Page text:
Lenin's politics continue to reverberate around the world even after the end of the USSR. His name elicits revulsion and reverence, yet Lenin the man remains largely a mystery. This biography shows us Lenin as we have never seen him, in his full complexity as revolutionary, political leader, thinker, and private person.
Born Vladimir Ilyich Ulyanov in 1870, the son of a schools inspector and a doctor's daughter, Lenin was to become the greatest single force in the Soviet revolution--and perhaps the most influential politician of the twentieth century. Drawing on sources only recently discovered, Robert Service explores the social, cultural, and political catalysts for Lenin's explosion into global prominence. His book gives us the vast panorama of Russia in that awesome vortex of change from tsarism's collapse to the establishment of the communist one-party state. Through the prism of Lenin's career, Service focuses on dictatorship, the Marxist revolutionary dream, civil war, and interwar European politics. And we are shown how Lenin, despite the hardships he inflicted, was widely mourned upon his death in 1924.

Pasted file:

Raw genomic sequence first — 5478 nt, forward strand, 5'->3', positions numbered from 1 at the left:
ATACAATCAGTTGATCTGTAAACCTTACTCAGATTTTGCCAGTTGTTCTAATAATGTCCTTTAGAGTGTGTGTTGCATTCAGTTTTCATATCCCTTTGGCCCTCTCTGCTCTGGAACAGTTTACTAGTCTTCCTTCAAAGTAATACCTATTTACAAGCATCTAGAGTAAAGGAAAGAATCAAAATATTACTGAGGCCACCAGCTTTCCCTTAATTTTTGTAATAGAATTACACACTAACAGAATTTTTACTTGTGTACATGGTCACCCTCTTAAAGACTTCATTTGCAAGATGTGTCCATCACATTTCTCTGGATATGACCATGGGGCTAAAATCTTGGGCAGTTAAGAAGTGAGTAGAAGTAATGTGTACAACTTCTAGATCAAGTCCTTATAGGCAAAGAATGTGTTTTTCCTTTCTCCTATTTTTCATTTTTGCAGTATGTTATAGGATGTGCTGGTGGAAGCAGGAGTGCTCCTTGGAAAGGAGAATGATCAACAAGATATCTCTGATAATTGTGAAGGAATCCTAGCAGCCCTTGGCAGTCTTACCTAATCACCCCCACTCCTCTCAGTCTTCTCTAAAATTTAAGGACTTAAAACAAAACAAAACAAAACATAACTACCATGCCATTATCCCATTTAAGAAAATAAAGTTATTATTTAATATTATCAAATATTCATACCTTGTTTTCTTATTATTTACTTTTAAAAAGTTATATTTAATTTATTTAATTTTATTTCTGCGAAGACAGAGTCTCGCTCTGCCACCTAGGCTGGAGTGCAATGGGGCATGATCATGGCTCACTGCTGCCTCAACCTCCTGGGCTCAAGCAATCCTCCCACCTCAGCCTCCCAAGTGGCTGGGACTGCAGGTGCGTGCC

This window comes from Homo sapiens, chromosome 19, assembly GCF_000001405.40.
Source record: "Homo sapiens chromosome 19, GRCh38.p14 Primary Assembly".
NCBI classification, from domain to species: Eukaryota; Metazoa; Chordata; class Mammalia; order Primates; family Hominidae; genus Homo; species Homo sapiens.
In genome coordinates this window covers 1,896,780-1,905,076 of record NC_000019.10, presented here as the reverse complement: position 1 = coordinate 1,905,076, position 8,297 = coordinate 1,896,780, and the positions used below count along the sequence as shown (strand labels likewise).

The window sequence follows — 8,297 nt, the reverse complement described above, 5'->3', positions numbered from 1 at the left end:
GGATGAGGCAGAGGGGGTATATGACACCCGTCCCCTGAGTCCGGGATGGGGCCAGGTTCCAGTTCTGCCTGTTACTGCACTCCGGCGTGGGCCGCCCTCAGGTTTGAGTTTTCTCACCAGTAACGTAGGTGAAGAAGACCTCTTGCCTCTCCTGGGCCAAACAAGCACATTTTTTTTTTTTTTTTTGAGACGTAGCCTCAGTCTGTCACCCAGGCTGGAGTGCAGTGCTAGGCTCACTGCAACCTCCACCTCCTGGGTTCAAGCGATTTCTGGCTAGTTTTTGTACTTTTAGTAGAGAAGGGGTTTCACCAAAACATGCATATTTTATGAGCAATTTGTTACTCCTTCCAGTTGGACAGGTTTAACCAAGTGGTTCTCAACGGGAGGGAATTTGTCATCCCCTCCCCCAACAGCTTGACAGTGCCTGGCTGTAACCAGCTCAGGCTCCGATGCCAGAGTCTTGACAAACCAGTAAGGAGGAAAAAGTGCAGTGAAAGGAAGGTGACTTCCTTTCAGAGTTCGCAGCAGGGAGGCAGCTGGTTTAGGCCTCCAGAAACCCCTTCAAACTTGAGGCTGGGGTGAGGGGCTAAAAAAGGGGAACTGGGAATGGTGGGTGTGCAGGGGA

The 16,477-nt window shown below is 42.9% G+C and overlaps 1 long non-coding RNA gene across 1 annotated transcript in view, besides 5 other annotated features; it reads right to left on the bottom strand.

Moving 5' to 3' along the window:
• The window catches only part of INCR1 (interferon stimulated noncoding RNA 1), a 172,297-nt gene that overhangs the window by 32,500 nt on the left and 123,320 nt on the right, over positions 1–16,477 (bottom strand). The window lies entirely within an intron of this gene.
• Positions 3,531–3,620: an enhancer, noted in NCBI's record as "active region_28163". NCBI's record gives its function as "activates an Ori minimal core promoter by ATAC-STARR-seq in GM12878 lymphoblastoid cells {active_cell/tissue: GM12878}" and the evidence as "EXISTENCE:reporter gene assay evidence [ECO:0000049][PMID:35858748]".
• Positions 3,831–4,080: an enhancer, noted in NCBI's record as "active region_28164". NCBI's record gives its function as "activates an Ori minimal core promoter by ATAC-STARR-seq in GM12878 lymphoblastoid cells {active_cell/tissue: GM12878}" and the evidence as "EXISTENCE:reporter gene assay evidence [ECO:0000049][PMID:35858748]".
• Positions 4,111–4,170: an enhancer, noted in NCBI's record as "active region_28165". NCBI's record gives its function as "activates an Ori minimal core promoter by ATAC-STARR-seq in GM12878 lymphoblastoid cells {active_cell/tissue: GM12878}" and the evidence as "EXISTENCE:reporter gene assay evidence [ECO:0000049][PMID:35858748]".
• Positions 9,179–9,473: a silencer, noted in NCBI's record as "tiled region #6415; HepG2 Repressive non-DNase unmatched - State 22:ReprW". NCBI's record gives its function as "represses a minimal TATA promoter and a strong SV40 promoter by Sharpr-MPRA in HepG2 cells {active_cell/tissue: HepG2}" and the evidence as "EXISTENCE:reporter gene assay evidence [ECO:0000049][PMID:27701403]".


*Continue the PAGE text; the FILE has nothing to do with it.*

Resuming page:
Service's Lenin is a political colossus but also a believable human being. This biography stresses the importance of his supportive family and of its ethnic and cultural background. The author examines his education, upbringing, and the troubles of his early life to explain the emergence of a rebel whose devotion to destruction proved greater than his love for the "proletariat" he supposedly served. We see how his intellectual preoccupations and inner rage underwent volatile interaction and propelled his career from young Marxist activist to founder of the communist party and the Soviet state--and how he bequeathed to Russia a legacy of political oppression and social intimidation that has yet to be expunged.
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Robert Service is a Fellow of the British Academy and Professor of Russian History at Oxford University.Review:
With the help of previously unpublished documents recently released from central party archives, [Service] has managed to skillfully depict the surreal life of an obsessive, brilliant and stubborn individual who usually found himself the champion of the minority opinion within a minority of just a small number of revolutionaries--who, for most of their lives, did not have a revolution in sight. ( The Guardian)